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Look Back in Anger
by John Osborne
Directed byKeith Scott  
Opens:Thursday 2nd July 2015
Until:Saturday 11th July 2015
Bookings open:Thursday 18th June 2015
Venue:The Athenaeum, Octagon
It is often said that this was an overnight sensation when it premiered in London in 1956. That is not entirely true, but it was different and certainly ground breaking theatre. Set in a cramped Midlands bed-sit and not in a Mayfair parlour it was a savage attack on the stuffiness of 1950s Britain’s pompous and patrician upper-class, a society Osborne’s lead character, the “angry young man” Jimmy Porter lashes out at as no longer relevant. Through its searing portrait of Jimmy's marriage to the socially superior Alison, the play combines the sex war and the class war, in an environment of gnawing discontent and the agony of endless waiting. Look Back in Anger is blazing and immediate, a tour de force of vitality and language. In the words of the novelist Alan Sillitoe, a contemporary of Osborne: “John Osborne didn’t contribute to British theatre: he set off a landmine called Look Back in Anger and blew most of it up. The bits have settled back into place, of course, but it was never the same again.”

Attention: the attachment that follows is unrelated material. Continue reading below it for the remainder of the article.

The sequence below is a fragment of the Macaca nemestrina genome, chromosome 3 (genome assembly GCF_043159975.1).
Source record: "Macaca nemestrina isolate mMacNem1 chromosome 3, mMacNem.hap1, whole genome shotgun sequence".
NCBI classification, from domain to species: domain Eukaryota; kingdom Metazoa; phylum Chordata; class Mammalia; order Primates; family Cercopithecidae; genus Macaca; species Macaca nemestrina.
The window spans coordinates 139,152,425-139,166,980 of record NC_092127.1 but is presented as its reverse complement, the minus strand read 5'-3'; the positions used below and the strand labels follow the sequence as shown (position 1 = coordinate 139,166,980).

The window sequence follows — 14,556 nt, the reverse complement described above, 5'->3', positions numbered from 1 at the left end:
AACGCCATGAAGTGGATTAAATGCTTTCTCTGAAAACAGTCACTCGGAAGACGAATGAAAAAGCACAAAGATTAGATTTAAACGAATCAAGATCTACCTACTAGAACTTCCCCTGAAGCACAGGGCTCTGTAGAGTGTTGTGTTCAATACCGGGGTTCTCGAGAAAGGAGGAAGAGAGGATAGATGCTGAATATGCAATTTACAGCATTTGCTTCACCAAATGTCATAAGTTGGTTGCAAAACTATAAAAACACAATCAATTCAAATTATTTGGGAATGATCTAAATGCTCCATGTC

Click here for a list of cast and crew.


The Globe TheatreThe Globe is where New Zealand's best known poet, James K Baxter, had his first plays produced.

This 'theatre in a house' was created in 1961 by Patric and Rosalie Carey when they extended the living room of their house in London Street into an auditorium, converting it into a small, 30 seat theatre which they called The Globe. This was later modified into the 80 seat theatre which exists today. The Careys were active in promoting both classical and new theatre to Dunedin audiences. The theatre was the first in Australasia, for example, to mount a production of Beckett's Waiting for Godot. At the same time, there were regular performances of works by Shakespeare, Sophocles, Moliere, Ibsen and others.

Rosalie and PatricThe Careys also promoted the works of New Zealand playwrights such as R A K Mason and James K Baxter, both of whom were Burns Fellows at the University of Otago.

The Careys retired in 1973 but the theatre and its traditions continue, under the watchful care of the Incorporated Society known as the Friends of the Globe Theatre.

An audience in the foyerWhile the theatrical environment in Dunedin has changed considerably since the 1960s, the wishes of many people to see and/or participate in amateur theatre which is produced to high standards has not changed. If you too would like to become involved in the workings of this theatre in any capacity, on stage, behind the scenes or simply as an audience member who is given a discount on admission, do consider becoming a member of the Friends of the Globe.

We continuously update our website with information about previous productions and cast and crew. If you have any old programmes or photos, please contact the web wizard for inclusion.